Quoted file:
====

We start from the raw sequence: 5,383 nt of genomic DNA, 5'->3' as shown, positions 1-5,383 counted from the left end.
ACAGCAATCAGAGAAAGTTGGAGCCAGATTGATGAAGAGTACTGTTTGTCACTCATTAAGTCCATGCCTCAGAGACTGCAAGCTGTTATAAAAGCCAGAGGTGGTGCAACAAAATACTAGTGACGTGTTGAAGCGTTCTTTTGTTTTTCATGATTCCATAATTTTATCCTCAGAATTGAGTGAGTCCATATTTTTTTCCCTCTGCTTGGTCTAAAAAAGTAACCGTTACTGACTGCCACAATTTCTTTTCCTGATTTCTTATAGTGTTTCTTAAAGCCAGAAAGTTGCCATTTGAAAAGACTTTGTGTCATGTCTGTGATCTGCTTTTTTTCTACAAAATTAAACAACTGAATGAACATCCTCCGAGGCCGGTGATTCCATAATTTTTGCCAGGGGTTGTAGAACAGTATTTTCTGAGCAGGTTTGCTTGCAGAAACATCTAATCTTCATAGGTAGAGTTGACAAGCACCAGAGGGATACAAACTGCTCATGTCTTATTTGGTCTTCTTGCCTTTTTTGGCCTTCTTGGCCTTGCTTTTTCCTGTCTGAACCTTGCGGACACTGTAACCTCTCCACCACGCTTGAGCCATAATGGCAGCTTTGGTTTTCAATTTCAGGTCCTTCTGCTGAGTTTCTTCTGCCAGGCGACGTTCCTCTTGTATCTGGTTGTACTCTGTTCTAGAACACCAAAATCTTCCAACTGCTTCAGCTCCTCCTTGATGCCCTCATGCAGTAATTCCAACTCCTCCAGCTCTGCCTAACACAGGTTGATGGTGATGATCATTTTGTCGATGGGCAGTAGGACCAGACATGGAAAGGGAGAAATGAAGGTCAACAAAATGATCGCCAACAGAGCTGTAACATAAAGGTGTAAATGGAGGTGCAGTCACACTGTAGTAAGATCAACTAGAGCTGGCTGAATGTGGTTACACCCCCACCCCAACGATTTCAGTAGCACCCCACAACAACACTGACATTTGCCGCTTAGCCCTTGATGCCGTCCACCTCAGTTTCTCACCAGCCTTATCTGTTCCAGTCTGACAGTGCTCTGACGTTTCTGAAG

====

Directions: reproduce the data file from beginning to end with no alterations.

We start from the raw sequence: 5,383 nt of genomic DNA, 5'->3' as shown, positions 1-5,383 counted from the left end.
ACAGCAATCAGAGAAAGTTGGAGCCAGATTGATGAAGAGTACTGTTTGTCACTCATTAAGTCCATGCCTCAGAGACTGCAAGCTGTTATAAAAGCCAGAGGTGGTGCAACAAAATACTAGTGACGTGTTGAAGCGTTCTTTTGTTTTTCATGATTCCATAATTTTATCCTCAGAATTGAGTGAGTCCATATTTTTTTCCCTCTGCTTGGTCTAAAAAAGTAACCGTTACTGACTGCCACAATTTCTTTTCCTGATTTCTTATAGTGTTTCTTAAAGCCAGAAAGTTGCCATTTGAAAAGACTTTGTGTCATGTCTGTGATCTGCTTTTTTTCTACAAAATTAAACAACTGAATGAACATCCTCCGAGGCCGGTGATTCCATAATTTTTGCCAGGGGTTGTAGAACAGTATTTTCTGAGCAGGTTTGCTTGCAGAAACATCTAATCTTCATAGGTAGAGTTGACAAGCACCAGAGGGATACAAACTGCTCATGTCTTATTTGGTCTTCTTGCCTTTTTTGGCCTTCTTGGCCTTGCTTTTTCCTGTCTGAACCTTGCGGACACTGTAACCTCTCCACCACGCTTGAGCCATAATGGCAGCTTTGGTTTTCAATTTCAGGTCCTTCTGCTGAGTTTCTTCTGCCAGGCGACGTTCCTCTTGTATCTGGTTGTACTCTGTTCTAGAACACCAAAATCTTCCAACTGCTTCAGCTCCTCCTTGATGCCCTCATGCAGTAATTCCAACTCCTCCAGCTCTGCCTAACACAGGTTGATGGTGATGATCATTTTGTCGATGGGCAGTAGGACCAGACATGGAAAGGGAGAAATGAAGGTCAACAAAATGATCGCCAACAGAGCTGTAACATAAAGGTGTAAATGGAGGTGCAGTCACACTGTAGTAAGATCAACTAGAGCTGGCTGAATGTGGTTACACCCCCACCCCAACGATTTCAGTAGCACCCCACAACAACACTGACATTTGCCGCTTAGCCCTTGATGCCGTCCACCTCAGTTTCTCACCAGCCTTATCTGTTCCAGTCTGACAGTGCTCTGACGTTTCTGAAG